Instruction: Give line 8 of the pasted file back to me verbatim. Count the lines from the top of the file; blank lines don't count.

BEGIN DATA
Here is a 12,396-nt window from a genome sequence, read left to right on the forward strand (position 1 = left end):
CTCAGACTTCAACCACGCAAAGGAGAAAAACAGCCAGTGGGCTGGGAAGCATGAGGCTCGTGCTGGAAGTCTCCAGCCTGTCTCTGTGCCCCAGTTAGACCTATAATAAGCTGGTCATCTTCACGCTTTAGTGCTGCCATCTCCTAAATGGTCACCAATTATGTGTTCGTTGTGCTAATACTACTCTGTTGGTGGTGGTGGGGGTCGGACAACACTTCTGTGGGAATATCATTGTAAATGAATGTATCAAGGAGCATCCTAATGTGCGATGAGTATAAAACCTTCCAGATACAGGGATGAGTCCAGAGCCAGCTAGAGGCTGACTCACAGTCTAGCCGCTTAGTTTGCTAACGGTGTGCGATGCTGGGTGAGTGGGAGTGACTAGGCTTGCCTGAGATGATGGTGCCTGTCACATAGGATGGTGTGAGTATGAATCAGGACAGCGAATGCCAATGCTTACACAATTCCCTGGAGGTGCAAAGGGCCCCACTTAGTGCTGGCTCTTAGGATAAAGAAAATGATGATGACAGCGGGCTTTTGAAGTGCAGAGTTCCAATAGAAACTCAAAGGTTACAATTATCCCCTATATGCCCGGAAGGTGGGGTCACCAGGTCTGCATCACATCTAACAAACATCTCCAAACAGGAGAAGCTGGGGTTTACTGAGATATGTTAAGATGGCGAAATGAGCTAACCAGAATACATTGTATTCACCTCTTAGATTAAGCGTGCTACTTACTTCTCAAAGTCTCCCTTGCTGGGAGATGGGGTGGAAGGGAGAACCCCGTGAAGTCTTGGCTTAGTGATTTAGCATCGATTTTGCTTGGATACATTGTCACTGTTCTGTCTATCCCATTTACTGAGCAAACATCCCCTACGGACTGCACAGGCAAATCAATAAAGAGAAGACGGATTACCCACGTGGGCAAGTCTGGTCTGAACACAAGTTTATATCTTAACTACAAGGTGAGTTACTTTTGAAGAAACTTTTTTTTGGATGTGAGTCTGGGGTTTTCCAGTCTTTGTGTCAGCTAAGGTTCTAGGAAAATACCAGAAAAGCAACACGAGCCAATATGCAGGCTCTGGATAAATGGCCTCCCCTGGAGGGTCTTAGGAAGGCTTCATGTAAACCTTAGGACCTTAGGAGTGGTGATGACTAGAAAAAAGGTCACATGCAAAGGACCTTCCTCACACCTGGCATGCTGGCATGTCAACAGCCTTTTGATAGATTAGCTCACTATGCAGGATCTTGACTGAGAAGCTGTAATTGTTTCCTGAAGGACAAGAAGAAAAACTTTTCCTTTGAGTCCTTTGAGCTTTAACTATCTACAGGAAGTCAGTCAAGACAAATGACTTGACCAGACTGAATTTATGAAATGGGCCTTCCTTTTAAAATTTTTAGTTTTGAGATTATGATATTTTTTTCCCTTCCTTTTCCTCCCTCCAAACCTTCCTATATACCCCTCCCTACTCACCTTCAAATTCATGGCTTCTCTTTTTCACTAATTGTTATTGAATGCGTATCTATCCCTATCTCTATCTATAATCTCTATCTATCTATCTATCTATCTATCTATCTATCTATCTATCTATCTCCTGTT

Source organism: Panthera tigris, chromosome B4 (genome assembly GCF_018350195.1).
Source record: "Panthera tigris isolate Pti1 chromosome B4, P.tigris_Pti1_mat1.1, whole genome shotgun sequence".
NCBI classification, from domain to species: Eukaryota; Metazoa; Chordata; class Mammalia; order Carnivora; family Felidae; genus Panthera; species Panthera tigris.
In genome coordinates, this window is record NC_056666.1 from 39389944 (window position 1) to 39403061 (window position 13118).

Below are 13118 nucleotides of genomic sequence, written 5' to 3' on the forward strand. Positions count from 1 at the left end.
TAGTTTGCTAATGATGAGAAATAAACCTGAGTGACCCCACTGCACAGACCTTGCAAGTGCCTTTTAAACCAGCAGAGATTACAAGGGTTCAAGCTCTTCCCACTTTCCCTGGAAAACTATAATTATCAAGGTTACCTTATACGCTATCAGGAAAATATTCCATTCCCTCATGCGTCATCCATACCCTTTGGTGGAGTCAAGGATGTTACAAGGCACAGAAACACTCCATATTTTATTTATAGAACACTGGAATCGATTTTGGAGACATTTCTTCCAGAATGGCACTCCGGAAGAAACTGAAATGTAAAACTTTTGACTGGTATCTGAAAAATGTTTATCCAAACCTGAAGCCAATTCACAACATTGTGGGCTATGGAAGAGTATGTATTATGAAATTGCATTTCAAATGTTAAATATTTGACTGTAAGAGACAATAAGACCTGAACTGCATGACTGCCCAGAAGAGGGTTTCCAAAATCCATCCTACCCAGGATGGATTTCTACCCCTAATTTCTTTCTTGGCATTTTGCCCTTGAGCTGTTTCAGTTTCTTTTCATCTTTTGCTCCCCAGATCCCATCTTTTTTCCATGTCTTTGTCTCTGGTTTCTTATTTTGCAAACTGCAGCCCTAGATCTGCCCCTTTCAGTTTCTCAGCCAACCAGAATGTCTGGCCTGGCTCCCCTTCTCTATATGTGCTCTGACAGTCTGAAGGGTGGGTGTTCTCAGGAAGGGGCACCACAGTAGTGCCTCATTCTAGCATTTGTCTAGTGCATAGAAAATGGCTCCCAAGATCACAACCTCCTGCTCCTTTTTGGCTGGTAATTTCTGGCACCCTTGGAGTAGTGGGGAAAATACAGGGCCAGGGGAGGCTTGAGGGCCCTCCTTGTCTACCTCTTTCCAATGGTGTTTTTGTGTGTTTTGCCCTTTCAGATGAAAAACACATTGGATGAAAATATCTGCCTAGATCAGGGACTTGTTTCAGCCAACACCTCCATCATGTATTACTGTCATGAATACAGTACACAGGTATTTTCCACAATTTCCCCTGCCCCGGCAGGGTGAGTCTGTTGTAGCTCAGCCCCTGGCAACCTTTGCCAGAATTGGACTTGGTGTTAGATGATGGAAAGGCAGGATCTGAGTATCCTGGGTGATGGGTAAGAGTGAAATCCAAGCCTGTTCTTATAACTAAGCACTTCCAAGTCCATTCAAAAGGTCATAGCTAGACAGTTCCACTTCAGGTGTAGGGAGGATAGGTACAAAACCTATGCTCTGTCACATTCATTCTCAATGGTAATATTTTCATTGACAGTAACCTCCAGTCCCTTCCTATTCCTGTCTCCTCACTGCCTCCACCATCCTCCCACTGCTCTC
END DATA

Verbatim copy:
TAGTTTGCTAATGATGAGAAATAAACCTGAGTGACCCCACTGCACAGACCTTGCAAGTGCCTTTTAAACCAGCAGAGATTACAAGGGTTCAAGCTCTTCCCACTTTCCCTGGAAAACTATAATTATCAAGGTTACCTTATACGCTATCAGGAAAATATTCCATTCCCTCATGCGTCATCCATACCCTTTGGTGGAGTCAAGGATGTTACAAGGCACAGAAACACTCCATATTTTATTTATAGAACACTGGAATCGATTTTGGAGACATTTCTTCCAGAATGGCACTCCGGAAGAAACTGAAATGTAAAACTTTTGACTGGTATCTGAAAAATGTTTATCCAAACCTGAAGCCAATTCACAACATTGTGGGCTATGGAAGAGTATGTATTATGAAATTGCATTTCAAATGTTAAATATTTGACTGTAAGAGACAATAAGACCTGAACTGCATGACTGCCCAGAAGAGGGTTTCCAAAATCCATCCTACCCAGGATGGATTTCTACCCCTAATTTCTTTCTTGGCATTTTGCCCTTGAGCTGTTTCAGTTTCTTTTCATCTTTTGCTCCCCAGATCCCATCTTTTTTCCATGTCTTTGTCTCTGGTTTCTTATTTTGCAAACTGCAGCCCTAGATCTGCCCCTTTCAGTTTCTCAGCCAACCAGAATGTCTGGCCTGGCTCCCCTTCTCTATATGTGCTCTGACAGTCTGAAGGGTGGGTGTTCTCAGGAAGGGGCACCACAGTAGTGCCTCATTCTAGCATTTGTCTAGTGCATAGAAAATGGCTCCCAAGATCACAACCTCCTGCTCCTTTTTGGCTGGTAATTTCTGGCACCCTTGGAGTAGTGGGGAAAATACAGGGCCAGGGGAGGCTTGAGGGCCCTCCTTGTCTACCTCTTTCCAATGGTGTTTTTGTGTGTTTTGCCCTTTCAGATGAAAAACACATTGGATGAAAATATCTGCCTAGATCAGGGACTTGTTTCAGCCAACACCTCCATCATGTATTACTGTCATGAATACAGTACACAGGTATTTTCCACAATTTCCCCTGCCCCGGCAGGGTGAGTCTGTTGTAGCTCAGCCCCTGGCAACCTTTGCCAGAATTGGACTTGGTGTTAGATGATGGAAAGGCAGGATCTGAGTATCCTGGGTGATGGGTAAGAGTGAAATCCAAGCCTGTTCTTATAACTAAGCACTTCCAAGTCCATTCAAAAGGTCATAGCTAGACAGTTCCACTTCAGGTGTAGGGAGGATAGGTACAAAACCTATGCTCTGTCACATTCATTCTCAATGGTAATATTTTCATTGACAGTAACCTCCAGTCCCTTCCTATTCCTGTCTCCTCACTGCCTCCACCATCCTCCCACTGCTCTC